1. Search for the best candidate. Of course, this is easier said than done, but some basic principles should serve you well. Emphasize experience, intellect and the ability to work in a team environment. Someone who has the exact skill level you need and has done the same job, or worked in a comparable position, has a decided edge.
2. Go outside the usual pool. Do not limit your search to candidates who respond to postings. Establishing a robust social media presence can lead to new hires. Also, develop relationships with college placement officers, recruiters and executive search firms. Mingle with others in the industry to help build a candidate pool before you actually need it.
3. Look in-house. One common mistake small business owners often make is ignoring the talent that is already at the company. Is someone in your organization deserving of a chance to prove what they can do? Not only does this boost employee morale, you may benefit from having an employee who already knows the ropes.
4. Hone your reputation. There is something to be said for being widely-known as a good employer. For instance, you might benefit from employment practices such as high retention, extra rewards, participation in various activities and flexibility in balancing life and work. You will not have to find employees—they will find you.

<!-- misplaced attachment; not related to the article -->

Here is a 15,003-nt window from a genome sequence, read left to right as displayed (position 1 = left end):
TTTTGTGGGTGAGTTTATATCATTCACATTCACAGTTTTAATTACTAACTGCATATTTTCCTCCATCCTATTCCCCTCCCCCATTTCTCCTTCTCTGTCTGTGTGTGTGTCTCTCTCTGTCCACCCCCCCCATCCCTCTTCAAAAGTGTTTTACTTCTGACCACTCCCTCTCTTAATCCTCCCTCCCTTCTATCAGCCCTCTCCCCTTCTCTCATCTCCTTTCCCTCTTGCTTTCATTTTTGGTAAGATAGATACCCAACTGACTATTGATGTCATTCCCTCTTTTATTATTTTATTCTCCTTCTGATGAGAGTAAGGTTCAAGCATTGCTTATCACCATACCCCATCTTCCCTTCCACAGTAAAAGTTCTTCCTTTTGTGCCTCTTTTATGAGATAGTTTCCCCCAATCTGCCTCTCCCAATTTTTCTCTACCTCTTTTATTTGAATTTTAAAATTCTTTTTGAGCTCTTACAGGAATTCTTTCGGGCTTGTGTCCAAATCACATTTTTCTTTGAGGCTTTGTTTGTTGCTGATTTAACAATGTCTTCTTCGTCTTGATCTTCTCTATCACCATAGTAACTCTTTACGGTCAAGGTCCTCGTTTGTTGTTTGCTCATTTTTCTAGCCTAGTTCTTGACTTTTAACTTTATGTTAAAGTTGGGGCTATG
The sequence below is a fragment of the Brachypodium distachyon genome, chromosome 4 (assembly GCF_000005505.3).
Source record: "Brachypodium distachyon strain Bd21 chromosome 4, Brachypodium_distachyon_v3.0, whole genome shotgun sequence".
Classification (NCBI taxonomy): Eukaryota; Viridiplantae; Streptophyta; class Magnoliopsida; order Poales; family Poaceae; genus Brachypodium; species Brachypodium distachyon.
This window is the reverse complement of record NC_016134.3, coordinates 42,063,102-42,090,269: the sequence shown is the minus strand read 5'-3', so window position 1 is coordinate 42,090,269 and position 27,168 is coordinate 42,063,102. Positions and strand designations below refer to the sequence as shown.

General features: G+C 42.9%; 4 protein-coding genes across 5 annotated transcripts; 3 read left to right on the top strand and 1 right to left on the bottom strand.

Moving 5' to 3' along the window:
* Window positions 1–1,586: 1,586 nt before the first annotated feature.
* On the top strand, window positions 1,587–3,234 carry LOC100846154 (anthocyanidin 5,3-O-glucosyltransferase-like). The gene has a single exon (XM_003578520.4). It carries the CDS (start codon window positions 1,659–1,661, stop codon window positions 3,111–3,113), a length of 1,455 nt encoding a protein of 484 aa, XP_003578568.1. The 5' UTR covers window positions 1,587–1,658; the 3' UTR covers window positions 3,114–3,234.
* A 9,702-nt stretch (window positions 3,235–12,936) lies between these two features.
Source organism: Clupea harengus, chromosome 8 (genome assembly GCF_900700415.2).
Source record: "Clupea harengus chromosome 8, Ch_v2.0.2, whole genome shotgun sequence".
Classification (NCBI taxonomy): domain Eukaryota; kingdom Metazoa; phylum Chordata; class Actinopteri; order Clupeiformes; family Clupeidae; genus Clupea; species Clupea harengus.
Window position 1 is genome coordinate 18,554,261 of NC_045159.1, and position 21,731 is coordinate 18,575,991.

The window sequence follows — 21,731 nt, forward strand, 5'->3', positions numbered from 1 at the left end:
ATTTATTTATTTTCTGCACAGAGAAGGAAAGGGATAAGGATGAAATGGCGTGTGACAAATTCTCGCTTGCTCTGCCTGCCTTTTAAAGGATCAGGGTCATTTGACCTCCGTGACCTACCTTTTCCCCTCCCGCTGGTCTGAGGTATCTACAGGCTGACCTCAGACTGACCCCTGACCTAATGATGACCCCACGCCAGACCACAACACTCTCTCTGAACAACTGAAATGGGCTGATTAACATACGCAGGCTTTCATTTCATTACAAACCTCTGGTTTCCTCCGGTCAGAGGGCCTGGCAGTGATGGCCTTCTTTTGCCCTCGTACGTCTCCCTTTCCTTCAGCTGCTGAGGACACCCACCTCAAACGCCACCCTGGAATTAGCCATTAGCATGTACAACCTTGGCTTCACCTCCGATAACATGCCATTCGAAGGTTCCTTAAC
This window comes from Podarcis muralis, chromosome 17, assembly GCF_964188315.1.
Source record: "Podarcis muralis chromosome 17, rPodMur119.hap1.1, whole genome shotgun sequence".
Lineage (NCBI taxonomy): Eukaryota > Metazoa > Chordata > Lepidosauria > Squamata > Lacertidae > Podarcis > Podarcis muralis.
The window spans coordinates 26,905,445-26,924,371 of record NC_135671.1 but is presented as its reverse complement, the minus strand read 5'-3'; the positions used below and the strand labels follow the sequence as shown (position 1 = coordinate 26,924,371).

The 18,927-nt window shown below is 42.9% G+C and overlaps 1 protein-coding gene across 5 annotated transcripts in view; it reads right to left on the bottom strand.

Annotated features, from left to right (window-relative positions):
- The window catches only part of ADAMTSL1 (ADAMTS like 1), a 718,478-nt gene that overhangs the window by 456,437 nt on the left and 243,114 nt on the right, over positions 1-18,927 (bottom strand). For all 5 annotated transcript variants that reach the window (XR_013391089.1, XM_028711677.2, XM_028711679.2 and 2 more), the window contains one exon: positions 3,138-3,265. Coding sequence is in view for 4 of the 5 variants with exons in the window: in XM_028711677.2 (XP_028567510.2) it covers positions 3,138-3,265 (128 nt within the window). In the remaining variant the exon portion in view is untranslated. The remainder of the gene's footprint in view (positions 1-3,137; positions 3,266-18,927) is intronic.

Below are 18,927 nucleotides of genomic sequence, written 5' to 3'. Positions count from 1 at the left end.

5. Utilize current employees. You can involve employees in the hiring process in several ways. For instance, you might seek recommendations from them, have them assist with reviews of qualifications and contribute to interview sessions. And, if you are known as a good employer (see #4), the job candidates will get the message.
6. Offer an attractive package. The old saying, “you get what you pay for” often holds true. Thus, the prospective compensation should include a competitive salary plus valuable fringe benefits. At the very least, candidates will likely desire adequate health insurance coverage, retirement plan options and paid leaves, even when the employer is not legally required to provide them.
7. Recruit through your website. Your website is your company’s calling card in many respects. Not only does it update visitors on new developments, it may be used for recruiting employees who share similar values and/or interests. Create an employment section describing any available positions. Include information about the kind of people you want to be working for your company.
8. Do your homework. Make sure you carefully check references of candidates who are in serious contention. If you uncover problems, it could avoid a potential catastrophe later on. In the same vein, if you are on the verge of hiring someone, do background checks to the extent it is allowed by law.
Finally, do not be pressured into making a decision before you are ready. Take the time to “get it right.”